Department of Theoretical Production Ecology, Agricultural University, PO Box 430, 6700 AK Wageningen, The Netherlands

Background and objectives
Concern about negative side-effects of agricultural practices has caused objectives other than self-sufficiency to come to the forefront at European and national policy levels. In the Netherlands, progress in attaining targets of pesticide reduction set by the 1991 Multi-Year Crop Protection Plan currently seem to stagnate after initial successes. Lack of progress has been attributed to exhausting the range of simple adaptations, or in industrial environmental policy terms, 'end-of-pipe solutions'. Further improvement of crop protection will require fundamental changes in the production process and reconsideration of farming perspectives from a regional viewpoint. This paper addresses ways in which explorative crop protection research can generate such new perspectives by adopting a systems perspective. Two case studies are presented, one dealing with crop protection at the EU level [1], the other addressing flower bulb production at the farm level [2].

Materials and methods
The explorative approach used to derive options for farming systems and eco-regional development hinges on the distinction between value-driven objectives for agricultural production, and production techniques that can be described using scientific knowledge. In the EU case, study objectives were derived from policy statements and combined to four policy scenarios: free market and free trade, regional development, nature and landscape, environmental protection. Production techniques were formulated as crop rotations, characterised by input-output relations. A linear programming model was used to optimise allocation of crop rotations to land-units in the EU. This European study paved the way for more detailed analyses at lower integration levels. An example at farm level concerns flower bulb production in the Netherlands. Objectives of sustainable production were established in interaction with a group of farmers and environmentalists. Production techniques were defined as input-output relations for individual crops. A linear programming model was used to optimise crop sequences with respect to farm gross margin, subject to different restrictions on pesticide use and nitrogen surplus.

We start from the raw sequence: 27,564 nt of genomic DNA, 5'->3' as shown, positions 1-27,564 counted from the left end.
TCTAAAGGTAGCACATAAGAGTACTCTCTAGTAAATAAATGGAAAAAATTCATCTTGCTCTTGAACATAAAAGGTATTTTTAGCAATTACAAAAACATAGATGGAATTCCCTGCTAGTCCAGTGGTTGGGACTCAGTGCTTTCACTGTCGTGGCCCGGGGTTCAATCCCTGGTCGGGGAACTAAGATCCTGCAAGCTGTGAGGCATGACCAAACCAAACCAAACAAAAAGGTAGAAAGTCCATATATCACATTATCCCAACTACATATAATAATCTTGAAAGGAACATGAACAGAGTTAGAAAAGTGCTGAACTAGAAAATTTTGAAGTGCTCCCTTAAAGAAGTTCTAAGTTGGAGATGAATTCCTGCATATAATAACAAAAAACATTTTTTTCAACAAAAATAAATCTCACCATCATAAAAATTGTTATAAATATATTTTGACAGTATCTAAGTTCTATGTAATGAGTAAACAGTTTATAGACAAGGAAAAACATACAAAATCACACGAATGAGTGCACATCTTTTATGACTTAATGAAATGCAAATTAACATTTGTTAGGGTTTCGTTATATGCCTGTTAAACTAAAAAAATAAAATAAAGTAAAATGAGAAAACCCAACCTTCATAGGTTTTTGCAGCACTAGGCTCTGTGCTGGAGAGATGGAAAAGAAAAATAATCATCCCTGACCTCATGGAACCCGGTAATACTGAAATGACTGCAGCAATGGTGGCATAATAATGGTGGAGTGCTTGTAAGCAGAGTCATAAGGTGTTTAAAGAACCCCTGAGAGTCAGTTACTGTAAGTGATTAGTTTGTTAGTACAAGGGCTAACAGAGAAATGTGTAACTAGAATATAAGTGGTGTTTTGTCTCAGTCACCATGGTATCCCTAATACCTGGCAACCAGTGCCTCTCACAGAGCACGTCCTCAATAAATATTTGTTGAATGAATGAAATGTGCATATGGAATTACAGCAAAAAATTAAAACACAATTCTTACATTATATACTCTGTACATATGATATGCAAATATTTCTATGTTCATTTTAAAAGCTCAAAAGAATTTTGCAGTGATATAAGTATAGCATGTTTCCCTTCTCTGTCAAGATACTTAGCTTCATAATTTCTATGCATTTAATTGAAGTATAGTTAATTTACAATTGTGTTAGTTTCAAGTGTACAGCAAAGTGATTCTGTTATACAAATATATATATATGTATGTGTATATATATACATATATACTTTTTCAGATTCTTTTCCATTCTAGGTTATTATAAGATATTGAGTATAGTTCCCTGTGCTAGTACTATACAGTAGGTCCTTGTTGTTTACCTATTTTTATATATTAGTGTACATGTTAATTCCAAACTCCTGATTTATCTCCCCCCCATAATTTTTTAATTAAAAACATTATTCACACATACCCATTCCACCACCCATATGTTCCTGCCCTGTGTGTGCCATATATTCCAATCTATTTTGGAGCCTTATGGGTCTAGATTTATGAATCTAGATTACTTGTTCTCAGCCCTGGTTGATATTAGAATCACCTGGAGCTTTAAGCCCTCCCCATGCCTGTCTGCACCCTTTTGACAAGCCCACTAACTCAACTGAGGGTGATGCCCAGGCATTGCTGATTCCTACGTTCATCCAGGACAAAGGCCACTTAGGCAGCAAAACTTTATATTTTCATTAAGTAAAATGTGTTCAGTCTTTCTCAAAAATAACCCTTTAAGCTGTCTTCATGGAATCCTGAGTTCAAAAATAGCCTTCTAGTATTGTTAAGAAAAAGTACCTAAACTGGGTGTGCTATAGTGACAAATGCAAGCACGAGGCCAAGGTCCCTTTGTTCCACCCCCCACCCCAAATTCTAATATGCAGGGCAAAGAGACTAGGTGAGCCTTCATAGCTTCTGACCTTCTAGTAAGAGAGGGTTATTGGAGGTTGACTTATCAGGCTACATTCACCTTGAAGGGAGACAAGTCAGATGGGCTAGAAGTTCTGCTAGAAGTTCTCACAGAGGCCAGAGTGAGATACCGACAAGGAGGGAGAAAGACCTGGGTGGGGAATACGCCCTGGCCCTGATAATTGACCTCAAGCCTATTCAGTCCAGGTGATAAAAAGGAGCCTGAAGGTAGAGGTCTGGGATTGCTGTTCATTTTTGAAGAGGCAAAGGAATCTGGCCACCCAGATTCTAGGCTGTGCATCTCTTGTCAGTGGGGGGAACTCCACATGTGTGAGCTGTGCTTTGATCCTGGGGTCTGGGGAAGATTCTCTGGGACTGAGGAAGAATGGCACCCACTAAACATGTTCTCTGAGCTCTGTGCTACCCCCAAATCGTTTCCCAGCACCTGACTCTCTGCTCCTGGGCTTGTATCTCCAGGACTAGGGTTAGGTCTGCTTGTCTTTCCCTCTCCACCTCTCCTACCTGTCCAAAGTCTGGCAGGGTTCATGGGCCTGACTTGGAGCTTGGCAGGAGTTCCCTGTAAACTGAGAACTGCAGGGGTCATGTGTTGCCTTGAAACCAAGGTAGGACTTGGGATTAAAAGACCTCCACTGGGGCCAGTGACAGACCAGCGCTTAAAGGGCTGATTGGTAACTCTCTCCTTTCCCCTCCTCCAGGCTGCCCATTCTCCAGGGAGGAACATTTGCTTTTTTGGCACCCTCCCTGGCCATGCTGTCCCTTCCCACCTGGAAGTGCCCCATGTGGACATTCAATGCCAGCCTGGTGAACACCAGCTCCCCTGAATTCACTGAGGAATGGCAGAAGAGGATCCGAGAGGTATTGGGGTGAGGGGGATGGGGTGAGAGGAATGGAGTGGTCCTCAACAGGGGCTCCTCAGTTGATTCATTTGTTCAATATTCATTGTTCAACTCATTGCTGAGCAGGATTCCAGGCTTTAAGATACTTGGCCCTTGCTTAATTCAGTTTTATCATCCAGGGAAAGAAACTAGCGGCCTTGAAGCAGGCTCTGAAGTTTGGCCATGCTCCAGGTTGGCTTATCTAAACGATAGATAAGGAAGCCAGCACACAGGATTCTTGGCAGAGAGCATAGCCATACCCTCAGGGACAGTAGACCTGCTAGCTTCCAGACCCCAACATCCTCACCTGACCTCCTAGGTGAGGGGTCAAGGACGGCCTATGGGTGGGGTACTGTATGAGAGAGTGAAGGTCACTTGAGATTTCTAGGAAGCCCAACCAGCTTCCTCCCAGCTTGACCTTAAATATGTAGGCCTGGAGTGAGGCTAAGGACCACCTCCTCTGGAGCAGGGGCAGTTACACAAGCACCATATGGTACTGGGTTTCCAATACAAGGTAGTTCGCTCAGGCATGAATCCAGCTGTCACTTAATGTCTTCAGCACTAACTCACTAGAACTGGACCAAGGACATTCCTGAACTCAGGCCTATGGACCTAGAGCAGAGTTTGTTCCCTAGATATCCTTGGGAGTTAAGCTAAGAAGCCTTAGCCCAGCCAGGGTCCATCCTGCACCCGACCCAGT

Results and conclusions
Results at the European scale revealed a large gap between current pesticide usage and the much lower levels necessary in any of the four scenarios. At the same time, highest and lowest values of pesticide input per hectare differed four-fold among scenarios, emphasizing that there is scope for a clear pesticide policy to be pursued at the EU level. In particular in north-western Europe, reduction in pesticide use can be brought about without loss of production.

Results at the farm scale demonstrated the trade-off between economic objectives, pesticide input and nitrogen surplus, and highlighted the potential of strategic choices to reduce pesticide input over tactical measures. Pesticide input at a particular level of farm gross margin was affected considerably more by choice of crop species and crop succession than by changes in in-season crop protection regime.

1. Netherlands Scientific Council for Government Policy, 1992. Ground for choices. Sdu uitgeverij, The Hague.
2. Rossing WAH, Jansma JE, De Ruijter FJ, Schans J, 1997. Eur. J. Plant Path. 103, 217-234.